Cardiff University | Prifysgol Caerdydd ORCA
Online Research @ Cardiff 
WelshClear Cookie - decide language by browser settings

Clozapine-associated secondary antibody deficiency

Ponsford, Mark J., Pecoraro, Antonio and Jolles, Stephen 2019. Clozapine-associated secondary antibody deficiency. Current Opinion in Allergy and Clinical Immunology 19 (6) , pp. 553-562. 10.1097/ACI.0000000000000592

[thumbnail of Pre-print version Current Opinions- 27-08-19.pdf]
PDF - Accepted Post-Print Version
Download (2MB) | Preview


Purpose of review Clozapine has recently been described as a novel cause of secondary antibody deficiency (SAD), associated with long-term therapy. Here we critically review the evidence linking clozapine use to an increased infection risk, describe immunological alterations, and discuss potential mechanisms. Recent findings Individuals with schizophrenia are at two to five times more likely to develop pneumonia than the general population, in particular, when receiving clozapine. Delayed-onset distinguishes clozapine-associated hypogammaglobulinaemia from agranulocytosis or neutropenia that occur at lesser frequency. Biomarker searches in treatment-resistant schizophrenia highlight an immune signature associated with long-term clozapine use. This includes reduction in class-switched memory B cells, echoing common variable immunodeficiency. Recent identification of a role for dopamine in T follicular helper–B cell interactions may inform future clinical studies. Summary The detrimental impact of the increased infection risk associated with clozapine necessitates a re-evaluation of the current monitoring strategies as well as further studies to better understand the underlying mechanisms of SAD in this setting. On the basis of available evidence, we suggest simple modifications to clozapine monitoring including integration of routine vaccination, smoking cessation, and assessment of humoral immunity. Further studies are required to understand the role of clozapine in neuroinflammation as well as other potentially autoantibody-mediated diseases.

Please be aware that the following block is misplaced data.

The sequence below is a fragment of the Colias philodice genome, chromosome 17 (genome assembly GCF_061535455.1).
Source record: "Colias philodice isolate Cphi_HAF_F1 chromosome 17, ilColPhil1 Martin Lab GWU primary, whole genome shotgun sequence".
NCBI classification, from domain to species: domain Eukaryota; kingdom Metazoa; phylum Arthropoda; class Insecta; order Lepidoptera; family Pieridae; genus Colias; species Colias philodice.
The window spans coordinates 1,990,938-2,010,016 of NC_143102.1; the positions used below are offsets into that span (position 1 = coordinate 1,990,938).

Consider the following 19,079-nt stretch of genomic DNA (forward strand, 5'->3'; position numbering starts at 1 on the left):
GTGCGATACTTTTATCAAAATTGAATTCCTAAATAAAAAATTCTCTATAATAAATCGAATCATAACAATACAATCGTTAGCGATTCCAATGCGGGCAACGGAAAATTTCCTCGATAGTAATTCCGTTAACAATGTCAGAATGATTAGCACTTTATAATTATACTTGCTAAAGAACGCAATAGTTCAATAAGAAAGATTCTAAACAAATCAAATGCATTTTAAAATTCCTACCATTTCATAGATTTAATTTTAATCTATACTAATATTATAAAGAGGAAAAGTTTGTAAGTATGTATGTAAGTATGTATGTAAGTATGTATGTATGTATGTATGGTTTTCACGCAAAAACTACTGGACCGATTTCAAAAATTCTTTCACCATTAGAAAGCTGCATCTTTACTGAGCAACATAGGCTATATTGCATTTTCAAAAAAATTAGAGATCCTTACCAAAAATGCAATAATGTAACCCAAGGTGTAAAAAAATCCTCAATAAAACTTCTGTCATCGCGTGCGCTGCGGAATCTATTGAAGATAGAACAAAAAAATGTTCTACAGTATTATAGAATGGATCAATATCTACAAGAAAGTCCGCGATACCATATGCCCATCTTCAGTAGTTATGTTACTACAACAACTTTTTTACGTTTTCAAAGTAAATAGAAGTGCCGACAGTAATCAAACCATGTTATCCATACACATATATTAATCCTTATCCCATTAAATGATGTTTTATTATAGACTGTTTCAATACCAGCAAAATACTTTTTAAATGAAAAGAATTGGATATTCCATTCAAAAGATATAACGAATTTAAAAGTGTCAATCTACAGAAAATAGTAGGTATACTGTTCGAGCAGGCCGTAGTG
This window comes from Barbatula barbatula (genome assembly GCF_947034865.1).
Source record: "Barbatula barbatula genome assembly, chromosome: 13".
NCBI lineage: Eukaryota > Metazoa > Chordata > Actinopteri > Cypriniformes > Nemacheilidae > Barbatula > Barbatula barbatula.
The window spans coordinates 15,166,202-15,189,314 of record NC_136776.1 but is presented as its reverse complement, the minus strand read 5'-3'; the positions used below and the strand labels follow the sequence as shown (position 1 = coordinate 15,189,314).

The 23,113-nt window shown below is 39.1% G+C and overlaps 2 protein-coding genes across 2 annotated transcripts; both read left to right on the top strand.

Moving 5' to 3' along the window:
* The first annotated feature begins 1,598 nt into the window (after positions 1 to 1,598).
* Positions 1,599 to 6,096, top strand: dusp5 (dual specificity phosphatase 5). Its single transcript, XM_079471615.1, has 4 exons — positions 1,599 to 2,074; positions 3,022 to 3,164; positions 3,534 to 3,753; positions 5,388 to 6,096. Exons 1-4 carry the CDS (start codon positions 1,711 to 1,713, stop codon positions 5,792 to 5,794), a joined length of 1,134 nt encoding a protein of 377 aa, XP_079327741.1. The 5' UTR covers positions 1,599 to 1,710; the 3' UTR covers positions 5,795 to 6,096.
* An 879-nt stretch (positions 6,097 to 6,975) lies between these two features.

Item Type: Article
Date Type: Publication
Status: Published
Schools: Medicine
Publisher: Lippincott, Williams & Wilkins
ISSN: 1528-4050
Date of First Compliant Deposit: 4 November 2019
Last Modified: 06 Nov 2023 20:47

Citation Data

Cited 18 times in Scopus. View in Scopus. Powered By Scopus® Data

Actions (repository staff only)

Edit Item Edit Item


Downloads per month over past year

View more statistics